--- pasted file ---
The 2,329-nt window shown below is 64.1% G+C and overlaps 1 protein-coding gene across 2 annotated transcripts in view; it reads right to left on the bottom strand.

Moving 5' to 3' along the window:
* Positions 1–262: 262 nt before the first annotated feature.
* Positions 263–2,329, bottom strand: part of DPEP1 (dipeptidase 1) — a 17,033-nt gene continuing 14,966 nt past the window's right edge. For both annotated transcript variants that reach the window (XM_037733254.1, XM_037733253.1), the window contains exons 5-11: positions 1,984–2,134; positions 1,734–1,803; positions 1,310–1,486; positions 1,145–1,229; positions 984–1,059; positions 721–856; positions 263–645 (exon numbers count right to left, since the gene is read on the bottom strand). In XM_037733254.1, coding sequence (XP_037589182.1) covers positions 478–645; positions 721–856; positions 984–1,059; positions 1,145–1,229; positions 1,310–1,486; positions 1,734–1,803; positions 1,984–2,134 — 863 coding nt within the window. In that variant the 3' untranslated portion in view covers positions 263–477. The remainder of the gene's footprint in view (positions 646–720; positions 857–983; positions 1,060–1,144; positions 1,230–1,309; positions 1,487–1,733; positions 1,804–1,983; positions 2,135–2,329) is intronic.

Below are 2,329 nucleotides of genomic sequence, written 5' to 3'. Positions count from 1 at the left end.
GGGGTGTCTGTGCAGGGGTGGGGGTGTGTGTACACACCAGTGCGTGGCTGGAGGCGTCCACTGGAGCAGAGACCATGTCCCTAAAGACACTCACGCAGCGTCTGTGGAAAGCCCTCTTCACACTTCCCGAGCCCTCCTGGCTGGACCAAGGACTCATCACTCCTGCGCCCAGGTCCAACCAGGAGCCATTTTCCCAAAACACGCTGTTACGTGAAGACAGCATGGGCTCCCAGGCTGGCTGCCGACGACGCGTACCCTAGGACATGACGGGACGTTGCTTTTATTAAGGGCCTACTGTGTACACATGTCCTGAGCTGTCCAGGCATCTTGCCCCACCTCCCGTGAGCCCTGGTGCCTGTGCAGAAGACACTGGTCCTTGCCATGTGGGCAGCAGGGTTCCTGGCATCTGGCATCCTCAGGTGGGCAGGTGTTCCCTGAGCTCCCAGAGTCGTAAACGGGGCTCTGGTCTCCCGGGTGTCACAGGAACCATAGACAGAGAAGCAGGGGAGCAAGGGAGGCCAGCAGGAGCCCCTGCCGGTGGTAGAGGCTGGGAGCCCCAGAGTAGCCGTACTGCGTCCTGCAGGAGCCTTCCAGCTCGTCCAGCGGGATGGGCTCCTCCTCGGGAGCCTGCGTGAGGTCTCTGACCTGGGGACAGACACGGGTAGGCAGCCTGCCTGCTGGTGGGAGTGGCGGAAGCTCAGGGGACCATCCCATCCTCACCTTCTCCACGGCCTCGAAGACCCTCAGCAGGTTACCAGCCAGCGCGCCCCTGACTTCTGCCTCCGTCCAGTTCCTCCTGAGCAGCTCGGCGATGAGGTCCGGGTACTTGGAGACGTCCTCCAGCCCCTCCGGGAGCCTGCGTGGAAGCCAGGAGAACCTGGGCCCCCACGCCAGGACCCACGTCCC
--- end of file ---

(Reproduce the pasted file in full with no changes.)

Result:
The 2,329-nt window shown below is 64.1% G+C and overlaps 1 protein-coding gene across 2 annotated transcripts in view; it reads right to left on the bottom strand.

Moving 5' to 3' along the window:
* Positions 1–262: 262 nt before the first annotated feature.
* Positions 263–2,329, bottom strand: part of DPEP1 (dipeptidase 1) — a 17,033-nt gene continuing 14,966 nt past the window's right edge. For both annotated transcript variants that reach the window (XM_037733254.1, XM_037733253.1), the window contains exons 5-11: positions 1,984–2,134; positions 1,734–1,803; positions 1,310–1,486; positions 1,145–1,229; positions 984–1,059; positions 721–856; positions 263–645 (exon numbers count right to left, since the gene is read on the bottom strand). In XM_037733254.1, coding sequence (XP_037589182.1) covers positions 478–645; positions 721–856; positions 984–1,059; positions 1,145–1,229; positions 1,310–1,486; positions 1,734–1,803; positions 1,984–2,134 — 863 coding nt within the window. In that variant the 3' untranslated portion in view covers positions 263–477. The remainder of the gene's footprint in view (positions 646–720; positions 857–983; positions 1,060–1,144; positions 1,230–1,309; positions 1,487–1,733; positions 1,804–1,983; positions 2,135–2,329) is intronic.

Below are 2,329 nucleotides of genomic sequence, written 5' to 3'. Positions count from 1 at the left end.
GGGGTGTCTGTGCAGGGGTGGGGGTGTGTGTACACACCAGTGCGTGGCTGGAGGCGTCCACTGGAGCAGAGACCATGTCCCTAAAGACACTCACGCAGCGTCTGTGGAAAGCCCTCTTCACACTTCCCGAGCCCTCCTGGCTGGACCAAGGACTCATCACTCCTGCGCCCAGGTCCAACCAGGAGCCATTTTCCCAAAACACGCTGTTACGTGAAGACAGCATGGGCTCCCAGGCTGGCTGCCGACGACGCGTACCCTAGGACATGACGGGACGTTGCTTTTATTAAGGGCCTACTGTGTACACATGTCCTGAGCTGTCCAGGCATCTTGCCCCACCTCCCGTGAGCCCTGGTGCCTGTGCAGAAGACACTGGTCCTTGCCATGTGGGCAGCAGGGTTCCTGGCATCTGGCATCCTCAGGTGGGCAGGTGTTCCCTGAGCTCCCAGAGTCGTAAACGGGGCTCTGGTCTCCCGGGTGTCACAGGAACCATAGACAGAGAAGCAGGGGAGCAAGGGAGGCCAGCAGGAGCCCCTGCCGGTGGTAGAGGCTGGGAGCCCCAGAGTAGCCGTACTGCGTCCTGCAGGAGCCTTCCAGCTCGTCCAGCGGGATGGGCTCCTCCTCGGGAGCCTGCGTGAGGTCTCTGACCTGGGGACAGACACGGGTAGGCAGCCTGCCTGCTGGTGGGAGTGGCGGAAGCTCAGGGGACCATCCCATCCTCACCTTCTCCACGGCCTCGAAGACCCTCAGCAGGTTACCAGCCAGCGCGCCCCTGACTTCTGCCTCCGTCCAGTTCCTCCTGAGCAGCTCGGCGATGAGGTCCGGGTACTTGGAGACGTCCTCCAGCCCCTCCGGGAGCCTGCGTGGAAGCCAGGAGAACCTGGGCCCCCACGCCAGGACCCACGTCCC